Mobile phones and social media aren’t just perfect for organising riots, they’re pretty handy for covering them too
Here are some ideas on the best tools to use, with links to other suggestions and tutorials in how to operate with them
First things first – you’ll want to broadcast live video from the scene
If you’re not in a wifi hotspot you’ll find most of the in-phone video apps struggle to broadcast.
Bambuser can still connect.
Here’s a technical explanation of how it does that, from the Shiny Shiny tech site: “Bambuser scales the quality of the broadcast to the strength of the connection. On fast connections it will push out high quality video at a full 35 frames per second, but on weaker connections it will drop frames but keep sending the video out resulting in jerkier but still continous broadcasting.
“One particularly smart feature is a recognition of key frames. So Bambuser won't drop just any frames when it's cutting quality to save the broadcast - it will try and drop ones it thinks are less important while keeping ones - keyframes - that it recognises as more significant. For example when the picture changes noticeably it will recognise the first shot of a new image as a key frame and make sure that is kept in.
"“Other video streaming apps don't have this capability."
And it can broadcast to your blog, facebook, to Twitter or to and RSS feed.
For more on video, audio and text reporting on the ground, go here: http://www.multimedia-journalism.co.uk/node/1601
Publishing platforms: Cover it Live
If you work for a media organisation or student publication, you’ll want your content on that platform, but how do you get it there instantly?
The Cover It Live Live liveblog publishing platform can take content in all media, and the player can be embedded in any website or blog.
And with its app on your phone you can broadcast all media direct to it from the scene.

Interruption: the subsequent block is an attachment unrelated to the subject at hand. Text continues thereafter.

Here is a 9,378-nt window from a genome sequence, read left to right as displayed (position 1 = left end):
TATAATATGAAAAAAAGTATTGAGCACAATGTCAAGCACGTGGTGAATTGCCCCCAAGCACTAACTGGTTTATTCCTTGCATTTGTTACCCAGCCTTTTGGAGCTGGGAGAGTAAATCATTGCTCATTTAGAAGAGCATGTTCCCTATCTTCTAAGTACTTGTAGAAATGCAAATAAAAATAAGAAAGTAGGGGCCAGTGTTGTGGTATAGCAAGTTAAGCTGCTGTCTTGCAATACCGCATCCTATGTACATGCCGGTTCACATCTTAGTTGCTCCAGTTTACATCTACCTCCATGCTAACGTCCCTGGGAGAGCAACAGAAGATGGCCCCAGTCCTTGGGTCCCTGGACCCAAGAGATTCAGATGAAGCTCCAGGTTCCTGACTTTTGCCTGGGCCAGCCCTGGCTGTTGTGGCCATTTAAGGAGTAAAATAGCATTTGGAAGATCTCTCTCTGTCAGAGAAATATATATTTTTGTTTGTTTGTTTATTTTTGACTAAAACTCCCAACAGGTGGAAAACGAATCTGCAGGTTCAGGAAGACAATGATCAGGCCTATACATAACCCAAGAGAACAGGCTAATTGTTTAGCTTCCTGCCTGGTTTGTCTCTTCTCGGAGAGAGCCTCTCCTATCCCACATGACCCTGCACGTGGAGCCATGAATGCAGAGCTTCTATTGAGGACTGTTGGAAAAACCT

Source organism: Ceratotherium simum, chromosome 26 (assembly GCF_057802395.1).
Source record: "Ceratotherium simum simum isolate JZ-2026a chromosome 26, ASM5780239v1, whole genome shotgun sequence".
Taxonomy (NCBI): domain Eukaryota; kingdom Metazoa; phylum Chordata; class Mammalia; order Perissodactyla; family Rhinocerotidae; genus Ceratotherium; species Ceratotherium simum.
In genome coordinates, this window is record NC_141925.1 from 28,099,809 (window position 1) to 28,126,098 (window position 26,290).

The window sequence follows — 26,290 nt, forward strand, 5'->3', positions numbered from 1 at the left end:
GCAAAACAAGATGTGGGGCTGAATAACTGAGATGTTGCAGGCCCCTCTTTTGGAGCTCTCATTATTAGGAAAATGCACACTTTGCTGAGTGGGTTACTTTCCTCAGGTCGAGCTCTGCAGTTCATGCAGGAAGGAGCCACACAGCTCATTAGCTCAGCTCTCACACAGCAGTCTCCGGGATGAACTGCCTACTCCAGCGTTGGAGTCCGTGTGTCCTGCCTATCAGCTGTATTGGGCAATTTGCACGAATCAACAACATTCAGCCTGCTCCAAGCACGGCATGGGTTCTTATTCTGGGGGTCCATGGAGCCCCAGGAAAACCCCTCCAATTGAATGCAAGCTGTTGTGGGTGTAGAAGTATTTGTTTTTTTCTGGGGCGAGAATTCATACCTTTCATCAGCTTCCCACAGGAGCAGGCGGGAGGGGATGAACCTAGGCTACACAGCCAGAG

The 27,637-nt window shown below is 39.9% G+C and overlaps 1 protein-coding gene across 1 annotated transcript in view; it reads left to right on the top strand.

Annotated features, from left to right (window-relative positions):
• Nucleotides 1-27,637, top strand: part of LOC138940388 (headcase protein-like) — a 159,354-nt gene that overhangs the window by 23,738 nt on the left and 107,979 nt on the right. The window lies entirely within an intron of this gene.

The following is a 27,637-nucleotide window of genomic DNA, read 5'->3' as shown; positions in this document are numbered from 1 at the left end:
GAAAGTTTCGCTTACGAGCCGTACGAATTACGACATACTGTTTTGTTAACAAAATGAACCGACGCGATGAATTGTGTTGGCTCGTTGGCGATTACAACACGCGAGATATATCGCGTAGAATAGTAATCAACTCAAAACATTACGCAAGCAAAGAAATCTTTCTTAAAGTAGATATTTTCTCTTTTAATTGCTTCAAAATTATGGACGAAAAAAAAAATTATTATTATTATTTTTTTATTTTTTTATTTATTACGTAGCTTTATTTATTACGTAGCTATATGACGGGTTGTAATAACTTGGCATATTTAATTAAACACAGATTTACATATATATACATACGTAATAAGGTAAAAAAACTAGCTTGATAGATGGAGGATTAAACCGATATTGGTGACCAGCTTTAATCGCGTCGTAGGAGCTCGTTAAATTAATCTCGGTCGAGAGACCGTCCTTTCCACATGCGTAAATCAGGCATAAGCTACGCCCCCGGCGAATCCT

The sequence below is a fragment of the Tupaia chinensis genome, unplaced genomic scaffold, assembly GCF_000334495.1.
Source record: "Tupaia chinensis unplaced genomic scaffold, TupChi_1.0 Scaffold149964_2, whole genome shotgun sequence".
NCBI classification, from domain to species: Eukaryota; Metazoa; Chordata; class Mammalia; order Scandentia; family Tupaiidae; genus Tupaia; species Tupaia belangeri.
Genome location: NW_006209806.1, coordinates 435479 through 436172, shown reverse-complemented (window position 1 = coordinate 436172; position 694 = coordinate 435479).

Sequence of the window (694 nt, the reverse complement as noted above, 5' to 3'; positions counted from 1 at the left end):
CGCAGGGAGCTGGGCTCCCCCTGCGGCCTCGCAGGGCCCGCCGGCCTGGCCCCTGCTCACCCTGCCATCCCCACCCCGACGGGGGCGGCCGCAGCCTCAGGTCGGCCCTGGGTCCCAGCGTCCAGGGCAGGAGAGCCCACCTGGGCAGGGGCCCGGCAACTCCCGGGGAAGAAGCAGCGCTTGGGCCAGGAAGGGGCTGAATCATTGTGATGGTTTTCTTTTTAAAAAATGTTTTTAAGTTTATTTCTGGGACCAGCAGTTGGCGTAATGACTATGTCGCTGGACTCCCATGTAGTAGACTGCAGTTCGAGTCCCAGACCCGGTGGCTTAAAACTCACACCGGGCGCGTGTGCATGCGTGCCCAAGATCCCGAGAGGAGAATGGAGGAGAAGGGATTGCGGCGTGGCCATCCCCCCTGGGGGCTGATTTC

Others to consider
Posterous and more are covered here: http://www.multimedia-journalism.co.uk/node/1602
There’s an overview of live blogging here: http://www.multimedia-journalism.co.uk/node/1598
Curating the emerging story: Storify
Storytelling with Storify is something you need to learn to do wellThey give this advice in their blog:
Organise, explain, and add context
”Narration is the most important aspect of storytelling. As the author it is your job to guide the viewer from start to finish, just as you would if you were talking. Take full advantage of the Storify text feature to explain why elements appear where they do and what they mean.
”Without some kind of context, it’s easy for stories to become a jumble of Tweets, photos and videos. As the writer, think about how you can add context to the materials you’ve embedded inside your story.
”When you begin writing a story, think about what story you want to tell, and how many elements you need to communicate this. One tactic is to start off by writing an interesting lede,[intro] choosing a compelling visual element or tweet, and branching off from there.”
There's a full guide to using Storify here: http://www.multimedia-journalism.co.uk/node/1581
Other ideas: Bubbleby and Foursquare
Bubbleby allows you to create content round a spot on a map – so you could build a multi-location picture of a town and the incidents that are happening there. Updated over time, these create a record of the situation.
There's an overview of location-based content for local journalism here: http://www.multimedia-journalism.co.uk/node/1583
Now it’s easy to create a page for your journalism on Foursquare. On it you can post tips. While Foursquare is designed to recommend venues, you could use to to warn of danger at them.
There's more on using Foursquare for journalism here: http://www.multimedia-journalism.co.uk/node/1529
Creating timelines Dipity and Vuvox
Dipity is great for creating multimedia timelines fastAnd you can embed them anywhere. There's a guide to doing that here: http://www.multimedia-journalism.co.uk/node/1900
Vuvox is great for more creative multimedia visualisations
Full guide: http://www.multimedia-journalism.co.uk/node/1902
And finally – don’t get hurt
There’s a lot of sage advice in this post, drawn from the NUJ and others
It's about how to prepare to cover a riot, and how to conduct yourself while you do so
Here's the link: http://www.newdigitalpoint.com/showthread.php/42433-Practical-advice-to-journalists-covering-riots